For each lesson we have to select materials, create materials, research games and ideas online as well as grammar and structure and productive skill activities... and then we make materials, design games and put together a class that includes receptive skill (listening or reading) and productive skills (speaking or writing) and structure (grammar and the like) all within a theme - like kitchen, travel, cosmetic surgery, people and such. And then also writing up detailed lesson plans for each one and finding realia (props), printing pictures, making layout of activity sheets nice-nice...

Some of those early to mid-field pracs... I could say 30-hours, easy, per TP. I got better with practice by certainly last week's lesson and this week's lesson took me, for sure, 15-18-hours each to prepare.
So, if we take four lessons at 18 hours and five lessons at 30 hours... yeah, 222 hours. That's 9 days and 6 hours.

Assignments - 136 hours
We've had six assignments (last one still due). My favourite was the third one, a case study. I had a Russian guy as my student and the assignment involved first meeting with him to chat. I recorded our conversation and typed up a transcript from this to identify grammatical and pronunciation errors. He also had to answer two written questions - again to look for written errors. I then created a one-hour lesson around one of the identified errors. After the lesson he wrote a reply to a question, which was tailored to make him use the taught elements. Then, everything had to be pulled together and written up with comparative reference to a text on common errors of Russian first-language speakers. For this assignment alone... we're talking a good 50 hours (more?). Thank goodness for that long weekend in September - those four days were spent writing up.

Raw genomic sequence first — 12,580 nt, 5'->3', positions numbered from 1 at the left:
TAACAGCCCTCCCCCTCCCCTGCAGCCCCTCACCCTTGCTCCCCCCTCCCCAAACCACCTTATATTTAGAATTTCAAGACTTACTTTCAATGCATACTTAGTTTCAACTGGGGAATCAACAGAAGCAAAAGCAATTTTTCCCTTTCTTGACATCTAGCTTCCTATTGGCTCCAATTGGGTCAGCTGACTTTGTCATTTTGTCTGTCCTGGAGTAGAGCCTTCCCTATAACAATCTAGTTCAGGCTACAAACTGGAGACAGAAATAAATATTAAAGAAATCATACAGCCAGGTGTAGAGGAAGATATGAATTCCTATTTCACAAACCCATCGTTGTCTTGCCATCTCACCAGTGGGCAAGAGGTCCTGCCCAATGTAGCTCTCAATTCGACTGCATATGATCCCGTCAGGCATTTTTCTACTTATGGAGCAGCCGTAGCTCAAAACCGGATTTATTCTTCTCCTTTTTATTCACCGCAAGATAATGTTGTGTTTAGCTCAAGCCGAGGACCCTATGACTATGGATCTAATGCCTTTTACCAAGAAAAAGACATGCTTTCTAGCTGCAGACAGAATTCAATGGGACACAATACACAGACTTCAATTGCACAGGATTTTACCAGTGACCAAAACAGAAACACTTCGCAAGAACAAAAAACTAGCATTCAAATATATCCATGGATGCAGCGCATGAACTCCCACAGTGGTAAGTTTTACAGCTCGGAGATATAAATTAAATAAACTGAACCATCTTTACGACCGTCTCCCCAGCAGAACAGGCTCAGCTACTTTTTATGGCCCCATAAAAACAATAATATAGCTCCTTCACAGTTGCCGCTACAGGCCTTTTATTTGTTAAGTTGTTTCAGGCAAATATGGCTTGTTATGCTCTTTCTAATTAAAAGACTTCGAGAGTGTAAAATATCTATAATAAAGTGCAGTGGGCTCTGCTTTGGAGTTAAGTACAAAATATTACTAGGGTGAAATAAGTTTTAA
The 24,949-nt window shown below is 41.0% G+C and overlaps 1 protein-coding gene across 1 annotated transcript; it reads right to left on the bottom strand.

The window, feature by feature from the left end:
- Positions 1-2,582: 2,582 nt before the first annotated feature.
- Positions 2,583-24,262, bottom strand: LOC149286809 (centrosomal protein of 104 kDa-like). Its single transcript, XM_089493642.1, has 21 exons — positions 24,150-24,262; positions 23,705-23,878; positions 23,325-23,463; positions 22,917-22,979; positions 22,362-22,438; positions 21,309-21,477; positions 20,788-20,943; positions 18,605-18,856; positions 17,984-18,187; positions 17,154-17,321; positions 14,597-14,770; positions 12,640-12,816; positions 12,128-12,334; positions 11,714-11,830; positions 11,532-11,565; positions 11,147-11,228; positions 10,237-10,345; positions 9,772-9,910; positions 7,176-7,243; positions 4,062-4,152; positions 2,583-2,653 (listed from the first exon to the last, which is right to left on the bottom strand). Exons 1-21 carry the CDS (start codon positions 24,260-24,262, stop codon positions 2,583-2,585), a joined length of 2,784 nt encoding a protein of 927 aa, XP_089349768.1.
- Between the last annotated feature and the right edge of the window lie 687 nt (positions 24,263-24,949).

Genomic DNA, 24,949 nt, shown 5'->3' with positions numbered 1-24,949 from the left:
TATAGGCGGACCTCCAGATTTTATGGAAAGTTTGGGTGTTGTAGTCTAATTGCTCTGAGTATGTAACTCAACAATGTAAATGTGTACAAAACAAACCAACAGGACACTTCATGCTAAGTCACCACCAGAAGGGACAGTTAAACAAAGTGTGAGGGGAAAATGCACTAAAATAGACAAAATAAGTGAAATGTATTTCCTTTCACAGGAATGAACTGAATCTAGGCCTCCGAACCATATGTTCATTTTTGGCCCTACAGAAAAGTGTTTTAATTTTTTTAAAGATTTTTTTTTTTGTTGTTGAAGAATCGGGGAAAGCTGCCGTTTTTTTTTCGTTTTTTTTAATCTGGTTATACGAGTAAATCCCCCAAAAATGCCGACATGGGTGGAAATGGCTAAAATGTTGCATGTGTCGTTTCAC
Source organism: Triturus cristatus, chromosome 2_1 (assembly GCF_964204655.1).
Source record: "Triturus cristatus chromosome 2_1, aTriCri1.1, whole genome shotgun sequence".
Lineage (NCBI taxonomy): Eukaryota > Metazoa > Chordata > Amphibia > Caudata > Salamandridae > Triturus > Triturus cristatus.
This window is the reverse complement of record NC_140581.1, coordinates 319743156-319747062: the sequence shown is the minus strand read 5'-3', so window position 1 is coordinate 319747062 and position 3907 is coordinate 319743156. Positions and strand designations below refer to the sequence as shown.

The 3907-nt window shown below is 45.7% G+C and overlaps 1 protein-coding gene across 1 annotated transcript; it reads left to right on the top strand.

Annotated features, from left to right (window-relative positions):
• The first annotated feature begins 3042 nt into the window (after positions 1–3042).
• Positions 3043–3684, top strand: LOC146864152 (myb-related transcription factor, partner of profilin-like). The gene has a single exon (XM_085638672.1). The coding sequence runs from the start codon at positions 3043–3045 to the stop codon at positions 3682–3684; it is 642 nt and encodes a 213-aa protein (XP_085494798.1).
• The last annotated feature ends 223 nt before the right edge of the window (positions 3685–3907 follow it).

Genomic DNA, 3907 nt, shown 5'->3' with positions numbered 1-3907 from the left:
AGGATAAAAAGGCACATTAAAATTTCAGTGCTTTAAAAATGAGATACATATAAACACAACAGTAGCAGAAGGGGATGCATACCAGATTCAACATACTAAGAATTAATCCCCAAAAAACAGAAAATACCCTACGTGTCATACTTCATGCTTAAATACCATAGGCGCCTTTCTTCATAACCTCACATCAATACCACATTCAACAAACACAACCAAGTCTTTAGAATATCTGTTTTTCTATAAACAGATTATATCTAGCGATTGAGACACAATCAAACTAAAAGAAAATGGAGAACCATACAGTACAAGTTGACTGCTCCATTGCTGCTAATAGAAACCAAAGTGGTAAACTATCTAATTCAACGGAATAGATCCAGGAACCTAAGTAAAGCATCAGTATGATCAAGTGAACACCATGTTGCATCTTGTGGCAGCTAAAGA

Assignment 1 and 2 are a blur. None of the assignments can be done in a couple of hours. They take a chunk of hours over a period of days. I'll take a flyer at saying 15-hours per assignment... That's 30-hours.

Assignment 4 I handed in this week. Materials evaluation. Comparing materials from published course book to gauge what makes a good course book. We also had to evaluate our own materials, selecting what we deemed to be our best board plan, game, poster and activity and assessing these against certain criteria. Mmm... phew... ummm... 20 hours?

Assignment 5 was a joint assignment with me and Robyn setting a test together. A comparatively quicker one, I'd have a guess at it taking 15-20 hours. Let's go midway with 18-hours.

I haven't started Assignment 6 yet... I know I'm in for a good 15-20 hours.

[update: I forgot to include my 'Reflective Journal' entries. One per class. It's around 20 typed pages (Calibri, 12pt) - another 3hrs?]

Looking at my Assignment tally... Yup, 136 hours.

The overall total? FIVE HUNDRED AND FORTY THREE HOURS! 543 hours!

That's 50 hours a week. For a part-time course! No wonder I'm drop-dead exhausted!

That's also 68 eight-hour working days. In 11 weeks (of which there are only 55 working days).

On top of this this there has been FEAT (planning and organising starts in February, picks up in May and then again in July and is most intensive from mid-September to a week after the event - mid-October), planning and prep for the two mini-FEATs next month and  ongoing client committments (media releases, two school coaching/event sessions, magazine articles, website maintenance on AR and FEAT), completed my British Orienteering Federation coaching qualification (a whole weekend in September), attended meetings here and there...

If I've said to you, "Please can it wait until November" I wasn't kidding. What a journey this has been!

In two weeks I'm heading to the forests to finalise route plans for Forest Run next year. Let's just say that I can't wait to get out there - to run, smell the pine trees and to go to bed early.

No comments: